Is that Americana? Nope. Alt Country? Kinda, but not really. It’s Aus Country! I just got a huge package from Laughing Outlaw, an Australian indie label with a tremendous catalog of, as you might guess from the label’s name, good old fashioned shitkicker tune. I haven’t listened to every album all the way through yet, but I will, but I’ve put them all in at once and started a random sampling while I threw a coat of paint on the wall. And from what I’ve heard, it’s all good. So I figured I’d do a rare “label post.” Here’s just a few of the worthwhile things you can find on that label. I wish I could do a proper post on every album, but I’m so overloaded with submissions right now. Please don’t take the fact that there’s several bands listed here as meaning that I less then heartily support them. This is an awesome record label and all of these artists are really good.
Perry Keyes-Meter and Last Ghost Train
In the tradition of Fred Eaglesmith, Perry Keyes makes barroom blues and alt country that forces you to tap your toes and think at the same time. Although many of his songs are deep and full of longing, none are depressing or dull. According to his press, he’s a taxi driver by day and a singer-songwriter by aspiration. Of what Laughing Outlaw sent me, this is my favorite artist. Really great stuff. I may even give Perry his own post, sometime later in the year. Meter is a double-album, which will take me a while to really listen to. We’ll see if it grows on me. Last Ghost Train is his ’07 release, but L.O. isn’t promoting it on their website, so it may not be out yet (they didn’t enclose any press materials). But it is similarly excellent. I’ve offered “At the Speedway” as a taste. You must listen to the lyrics–they’re outstanding. Plus, this album has a song named after Joe Strummer, so come on. Support the man!
At the Speedway
Beer and Cigarettes
Sandra’s on the Way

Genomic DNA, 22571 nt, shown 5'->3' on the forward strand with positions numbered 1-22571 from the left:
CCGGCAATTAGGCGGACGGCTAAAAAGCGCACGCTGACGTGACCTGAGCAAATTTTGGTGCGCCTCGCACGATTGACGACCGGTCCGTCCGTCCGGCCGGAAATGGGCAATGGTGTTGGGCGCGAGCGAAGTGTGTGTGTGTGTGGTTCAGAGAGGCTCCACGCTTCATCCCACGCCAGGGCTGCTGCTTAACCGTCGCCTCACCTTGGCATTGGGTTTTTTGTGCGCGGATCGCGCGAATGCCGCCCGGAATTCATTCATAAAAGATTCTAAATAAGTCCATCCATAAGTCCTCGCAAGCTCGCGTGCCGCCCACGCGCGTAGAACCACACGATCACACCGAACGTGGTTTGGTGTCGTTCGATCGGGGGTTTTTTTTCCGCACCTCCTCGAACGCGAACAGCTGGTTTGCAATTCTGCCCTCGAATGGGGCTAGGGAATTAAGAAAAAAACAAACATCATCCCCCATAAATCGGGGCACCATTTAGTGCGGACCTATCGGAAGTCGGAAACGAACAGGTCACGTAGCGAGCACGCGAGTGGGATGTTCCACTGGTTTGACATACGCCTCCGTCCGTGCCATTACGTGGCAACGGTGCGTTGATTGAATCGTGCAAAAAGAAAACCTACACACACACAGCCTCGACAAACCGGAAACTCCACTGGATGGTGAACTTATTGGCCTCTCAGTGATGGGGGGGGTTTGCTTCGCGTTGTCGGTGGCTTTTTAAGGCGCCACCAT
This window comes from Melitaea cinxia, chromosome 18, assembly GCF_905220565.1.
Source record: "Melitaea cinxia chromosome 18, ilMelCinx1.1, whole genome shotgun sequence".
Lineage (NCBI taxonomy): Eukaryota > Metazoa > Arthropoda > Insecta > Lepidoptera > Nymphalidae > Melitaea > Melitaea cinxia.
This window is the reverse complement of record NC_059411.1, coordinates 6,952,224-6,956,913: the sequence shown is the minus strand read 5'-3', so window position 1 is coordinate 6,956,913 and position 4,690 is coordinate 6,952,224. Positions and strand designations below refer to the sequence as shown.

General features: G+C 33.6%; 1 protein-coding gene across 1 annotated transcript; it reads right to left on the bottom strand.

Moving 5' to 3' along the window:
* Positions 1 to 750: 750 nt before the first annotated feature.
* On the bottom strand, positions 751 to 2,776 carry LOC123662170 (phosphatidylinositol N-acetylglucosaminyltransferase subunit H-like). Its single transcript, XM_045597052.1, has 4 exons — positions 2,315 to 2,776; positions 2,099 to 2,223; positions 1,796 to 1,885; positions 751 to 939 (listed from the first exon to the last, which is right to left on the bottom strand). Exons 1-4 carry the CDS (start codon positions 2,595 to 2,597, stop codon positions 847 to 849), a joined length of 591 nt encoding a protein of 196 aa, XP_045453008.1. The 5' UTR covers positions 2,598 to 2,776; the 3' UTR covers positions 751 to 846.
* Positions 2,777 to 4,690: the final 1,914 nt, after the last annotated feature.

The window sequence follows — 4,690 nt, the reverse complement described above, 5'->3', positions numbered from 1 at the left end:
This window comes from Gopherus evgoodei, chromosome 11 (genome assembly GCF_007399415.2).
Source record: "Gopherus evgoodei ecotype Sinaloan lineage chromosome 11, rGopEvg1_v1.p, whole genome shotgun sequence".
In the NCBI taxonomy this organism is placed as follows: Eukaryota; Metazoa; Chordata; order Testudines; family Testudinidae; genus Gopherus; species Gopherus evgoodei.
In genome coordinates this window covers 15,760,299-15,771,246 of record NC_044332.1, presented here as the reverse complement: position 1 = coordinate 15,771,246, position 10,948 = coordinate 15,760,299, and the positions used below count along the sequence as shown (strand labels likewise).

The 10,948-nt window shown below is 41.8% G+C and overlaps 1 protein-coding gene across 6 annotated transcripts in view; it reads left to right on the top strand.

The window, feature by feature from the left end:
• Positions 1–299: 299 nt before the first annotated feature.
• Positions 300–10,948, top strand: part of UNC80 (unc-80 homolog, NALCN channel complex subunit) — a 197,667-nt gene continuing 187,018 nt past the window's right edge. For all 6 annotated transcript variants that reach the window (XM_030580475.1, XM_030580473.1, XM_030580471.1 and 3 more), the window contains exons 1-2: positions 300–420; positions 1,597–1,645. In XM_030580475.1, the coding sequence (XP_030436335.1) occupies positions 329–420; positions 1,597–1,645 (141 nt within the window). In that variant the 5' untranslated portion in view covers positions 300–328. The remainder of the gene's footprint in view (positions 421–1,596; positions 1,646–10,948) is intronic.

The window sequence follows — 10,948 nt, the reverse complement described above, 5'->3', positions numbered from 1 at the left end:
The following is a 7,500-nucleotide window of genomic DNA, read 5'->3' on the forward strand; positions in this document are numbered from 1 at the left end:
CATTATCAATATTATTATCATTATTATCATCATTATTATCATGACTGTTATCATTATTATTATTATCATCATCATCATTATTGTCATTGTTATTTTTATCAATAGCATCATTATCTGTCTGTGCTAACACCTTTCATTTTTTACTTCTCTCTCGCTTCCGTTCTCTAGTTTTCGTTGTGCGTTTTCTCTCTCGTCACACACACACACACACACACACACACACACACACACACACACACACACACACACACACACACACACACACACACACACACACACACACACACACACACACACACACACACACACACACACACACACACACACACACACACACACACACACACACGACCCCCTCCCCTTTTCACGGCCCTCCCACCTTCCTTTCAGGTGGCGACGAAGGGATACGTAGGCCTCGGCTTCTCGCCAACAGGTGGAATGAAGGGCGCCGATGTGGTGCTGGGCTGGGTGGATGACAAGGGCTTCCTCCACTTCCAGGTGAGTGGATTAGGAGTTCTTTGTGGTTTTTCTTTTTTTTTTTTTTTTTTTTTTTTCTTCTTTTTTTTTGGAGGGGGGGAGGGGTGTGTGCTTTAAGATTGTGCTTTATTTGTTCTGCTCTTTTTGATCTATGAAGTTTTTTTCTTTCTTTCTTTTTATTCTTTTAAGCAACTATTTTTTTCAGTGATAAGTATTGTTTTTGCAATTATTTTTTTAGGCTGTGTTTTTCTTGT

Discount Bottle Shop
Sam Shinazzi-Stories You Wouldn’t Believe
Continuing through the Laughing Outlaw mailbag, in order of preference, we come to Sam Shinazzi. Sam’s album is dedicated to Elliott Smith, so right away you get an idea of what this singer-songwriter’s stuff is like. The lyrics on this album are nothing short of brilliant. Check out Game Over, for example, with its refrain: “I awoke to the sound of you leaving/That’s not true, I was awake I wasn’t sleeping.” Or Breakdown, which begins the album with the line: “Don’t you ever get the feeling you’re falling apart?” This is another one that is simply fantastic and deserves (and will receive) a closer listen from me. Give the album a try, or at least check out these tastes below. I’m begging you. I don’t throw the word “brilliant” around often.
Scotty Come Home
George Byrne-Foreign Water.
Next: Foreign Water by George Byrne. This album has a little more twang than you’d expect from a moody pop album obviously influenced by 1980s mood pop–it’s even produced by Tim Powles, drummer of the prog-rock band, The Church and Jonathan Burnside of Sleepy Jackson. (Remember them? Whatever happened to them?) and Tim Powles (The Church). Great ballads, sweet music. Again, highly recommended and deserving of its own post. He’s got downloads on his myspace page, and I’m recommending you taste this song, my favorite one I’ve heard so far.
Bek-Jean Stewart-Junior Years
The only female singer-songwriter sent to me by Outlaw Records, with a voice as good as Melissa Etheridge in her prime, great lyrics delivered by a breathy, sexy throat, and complex acoustic guitar . . . And contributions from Perry Keyes to boot! Junior Years was her 2006 release (she used to be in a band with a member of Catherine Wheel, called Eva Trout). More good stuff. I’m trusting Laughing Outlaw more and more!
Bleed Like a Woman
Halfway-Fairwell to the Fainthearted and Remember the River
Their website introduces them by saying, “Welcome to Halfway Country!” And that’s about the most apt band description I can think of. Half country, half rock; half bluegrass, half folk; half pop, half honky tonk. Nice!
Dearest Mother (From Remember the River).
Six Hours From Brisbane (From Farewell to the Fainthearted)